In 2004, Cherry commented about protective visors.
Cherry said on Coach's Corner: "Most of the guys that wear them are Europeans and French guys" to illustrate his claim that visor users have less respect for player safety.
This statement triggered protests by French-Canadians. CBC, as a result, imposed a seven-second delay on Hockey Night in Canada in an attempt to censor what Cherry might say.
Later on, a study was published that proved Cherry to be partially right. The study showed that 50 percent of Europeans and 40 percent of French-Canadians wore visors, compared to 22 percent of North Americans born outside of Quebec, but players who wear visors committed less high sticking infractions.
24. Bruce Boudreau
Bruce Boudreau gave the nation an interesting view into his locker room when the cameras were rolling for H.B.O. 24/7.
I issue a disclaimer for the above video, as it contains graphic and adult language.
Nonetheless, Boudreau's tirade has gained him notoriety especially with a parody twitter account.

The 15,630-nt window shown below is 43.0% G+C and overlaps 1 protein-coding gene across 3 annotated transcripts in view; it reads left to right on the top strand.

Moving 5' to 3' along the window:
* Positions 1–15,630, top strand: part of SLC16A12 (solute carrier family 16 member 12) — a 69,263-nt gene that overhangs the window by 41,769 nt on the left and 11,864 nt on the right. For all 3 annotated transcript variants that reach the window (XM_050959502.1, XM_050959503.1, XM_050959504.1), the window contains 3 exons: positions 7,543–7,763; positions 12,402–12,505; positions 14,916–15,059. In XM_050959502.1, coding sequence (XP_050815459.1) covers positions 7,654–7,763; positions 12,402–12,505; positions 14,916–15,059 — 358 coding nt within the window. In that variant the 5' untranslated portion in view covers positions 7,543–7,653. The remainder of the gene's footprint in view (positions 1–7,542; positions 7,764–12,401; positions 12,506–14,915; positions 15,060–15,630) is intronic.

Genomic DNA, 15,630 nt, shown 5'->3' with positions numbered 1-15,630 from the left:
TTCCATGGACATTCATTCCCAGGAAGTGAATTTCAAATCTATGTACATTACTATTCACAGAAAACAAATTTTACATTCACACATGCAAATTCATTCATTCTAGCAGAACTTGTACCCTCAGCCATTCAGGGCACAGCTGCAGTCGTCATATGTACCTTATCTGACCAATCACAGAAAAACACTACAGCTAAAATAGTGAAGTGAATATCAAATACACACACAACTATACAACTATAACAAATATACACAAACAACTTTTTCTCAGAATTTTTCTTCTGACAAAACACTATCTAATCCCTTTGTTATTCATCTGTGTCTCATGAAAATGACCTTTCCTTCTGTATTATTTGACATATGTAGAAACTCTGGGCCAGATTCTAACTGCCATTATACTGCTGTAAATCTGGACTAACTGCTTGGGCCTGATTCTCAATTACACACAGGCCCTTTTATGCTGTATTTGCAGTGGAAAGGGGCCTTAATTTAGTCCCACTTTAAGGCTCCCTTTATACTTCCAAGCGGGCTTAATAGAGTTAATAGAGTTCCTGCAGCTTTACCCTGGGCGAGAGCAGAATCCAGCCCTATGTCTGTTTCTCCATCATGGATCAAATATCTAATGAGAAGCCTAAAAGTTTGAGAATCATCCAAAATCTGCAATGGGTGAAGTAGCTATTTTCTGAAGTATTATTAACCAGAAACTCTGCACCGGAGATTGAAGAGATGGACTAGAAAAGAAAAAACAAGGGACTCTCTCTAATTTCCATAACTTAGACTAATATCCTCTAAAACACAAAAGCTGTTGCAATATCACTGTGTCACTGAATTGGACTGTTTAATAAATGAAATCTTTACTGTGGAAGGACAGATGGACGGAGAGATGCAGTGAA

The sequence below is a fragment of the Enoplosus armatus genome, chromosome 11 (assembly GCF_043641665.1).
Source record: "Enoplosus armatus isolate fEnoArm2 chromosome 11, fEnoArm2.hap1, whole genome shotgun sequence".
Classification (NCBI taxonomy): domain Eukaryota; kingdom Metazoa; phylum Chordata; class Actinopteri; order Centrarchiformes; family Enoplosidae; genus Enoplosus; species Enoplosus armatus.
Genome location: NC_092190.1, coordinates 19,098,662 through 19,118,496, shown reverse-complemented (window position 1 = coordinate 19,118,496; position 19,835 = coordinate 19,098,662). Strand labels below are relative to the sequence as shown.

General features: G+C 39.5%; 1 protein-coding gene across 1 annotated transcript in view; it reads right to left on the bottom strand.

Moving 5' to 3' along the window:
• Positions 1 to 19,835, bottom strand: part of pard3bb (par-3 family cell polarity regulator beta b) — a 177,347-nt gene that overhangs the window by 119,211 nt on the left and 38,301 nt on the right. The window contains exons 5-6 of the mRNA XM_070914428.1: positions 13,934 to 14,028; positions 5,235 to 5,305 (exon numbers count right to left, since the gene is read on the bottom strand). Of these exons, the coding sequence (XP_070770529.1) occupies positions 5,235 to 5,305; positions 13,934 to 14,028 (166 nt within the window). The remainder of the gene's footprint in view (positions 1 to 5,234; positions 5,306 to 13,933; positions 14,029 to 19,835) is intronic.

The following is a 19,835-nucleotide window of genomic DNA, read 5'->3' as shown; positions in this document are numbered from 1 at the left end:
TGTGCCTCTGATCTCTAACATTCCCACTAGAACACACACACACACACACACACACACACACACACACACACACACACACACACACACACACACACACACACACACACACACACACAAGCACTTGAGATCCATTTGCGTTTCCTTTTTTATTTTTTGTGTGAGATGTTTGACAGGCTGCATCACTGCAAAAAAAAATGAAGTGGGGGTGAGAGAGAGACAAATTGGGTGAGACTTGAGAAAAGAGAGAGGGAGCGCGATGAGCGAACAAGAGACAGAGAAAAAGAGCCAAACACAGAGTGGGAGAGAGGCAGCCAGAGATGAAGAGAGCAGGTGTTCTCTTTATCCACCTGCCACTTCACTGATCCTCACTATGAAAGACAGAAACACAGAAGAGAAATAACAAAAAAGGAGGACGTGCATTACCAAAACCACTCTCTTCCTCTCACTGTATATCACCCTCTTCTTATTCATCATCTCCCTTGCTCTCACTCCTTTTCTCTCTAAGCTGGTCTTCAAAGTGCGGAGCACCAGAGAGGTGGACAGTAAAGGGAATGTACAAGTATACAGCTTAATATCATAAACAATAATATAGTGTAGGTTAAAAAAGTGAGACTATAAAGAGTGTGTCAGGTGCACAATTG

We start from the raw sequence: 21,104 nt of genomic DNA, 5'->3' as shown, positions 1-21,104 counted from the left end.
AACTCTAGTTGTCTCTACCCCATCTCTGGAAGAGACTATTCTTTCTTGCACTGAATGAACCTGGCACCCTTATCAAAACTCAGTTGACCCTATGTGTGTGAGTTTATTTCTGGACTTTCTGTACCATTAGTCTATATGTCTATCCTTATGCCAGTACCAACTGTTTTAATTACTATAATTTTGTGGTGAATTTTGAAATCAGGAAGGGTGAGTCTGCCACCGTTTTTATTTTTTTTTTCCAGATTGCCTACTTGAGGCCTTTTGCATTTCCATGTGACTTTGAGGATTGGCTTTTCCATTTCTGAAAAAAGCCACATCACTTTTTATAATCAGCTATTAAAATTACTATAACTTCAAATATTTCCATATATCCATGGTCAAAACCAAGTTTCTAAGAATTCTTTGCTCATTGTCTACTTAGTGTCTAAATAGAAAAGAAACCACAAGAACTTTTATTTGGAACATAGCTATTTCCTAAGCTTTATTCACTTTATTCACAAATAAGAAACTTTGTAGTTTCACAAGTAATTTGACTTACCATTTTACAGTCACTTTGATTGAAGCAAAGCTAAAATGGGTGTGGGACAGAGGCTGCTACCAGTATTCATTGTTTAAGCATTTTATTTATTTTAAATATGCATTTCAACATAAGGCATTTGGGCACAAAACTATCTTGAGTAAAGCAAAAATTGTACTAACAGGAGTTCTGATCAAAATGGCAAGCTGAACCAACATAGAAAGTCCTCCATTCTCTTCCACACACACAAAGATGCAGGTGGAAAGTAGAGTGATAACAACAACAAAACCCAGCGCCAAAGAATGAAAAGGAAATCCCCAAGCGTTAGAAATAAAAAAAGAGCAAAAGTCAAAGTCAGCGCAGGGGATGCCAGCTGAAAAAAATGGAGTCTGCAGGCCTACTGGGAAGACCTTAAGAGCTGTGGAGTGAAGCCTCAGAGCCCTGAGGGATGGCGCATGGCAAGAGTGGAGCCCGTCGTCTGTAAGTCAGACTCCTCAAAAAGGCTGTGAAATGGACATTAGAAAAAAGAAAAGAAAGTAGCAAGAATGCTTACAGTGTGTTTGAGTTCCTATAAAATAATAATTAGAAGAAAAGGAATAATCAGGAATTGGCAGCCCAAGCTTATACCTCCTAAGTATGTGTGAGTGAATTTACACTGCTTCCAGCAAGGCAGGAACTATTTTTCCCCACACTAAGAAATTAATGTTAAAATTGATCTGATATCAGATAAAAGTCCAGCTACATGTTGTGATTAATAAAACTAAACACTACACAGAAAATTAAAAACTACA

I can only wonder how his tirades may be undone this year.
What really earned Boudreau controversy is when he criticized Madison Square Garden and the Rangers' fan base.
He blatantly took a shot at Madison Square Garden and its amenities.
Boudreau scoffed, "Well, the one thing, its reputation is far better than the actual building [...] It's nothing. The locker rooms are horrible. The benches are horrible. There's no room for anything. But the reputation of being in Madison Square Garden is what makes it famous. Also, our building's a lot louder, too. So I mean, they can say what they want, but it's not that loud in there."
Bruce Boudreau also has gained controversy over the past few years due to the fact that Capitals have excelled in the regular season but have flamed out in the post season.
Bruce Boudreau may be on the hot seat this year and could be out of a job if the Capitals don't win the Stanley Cup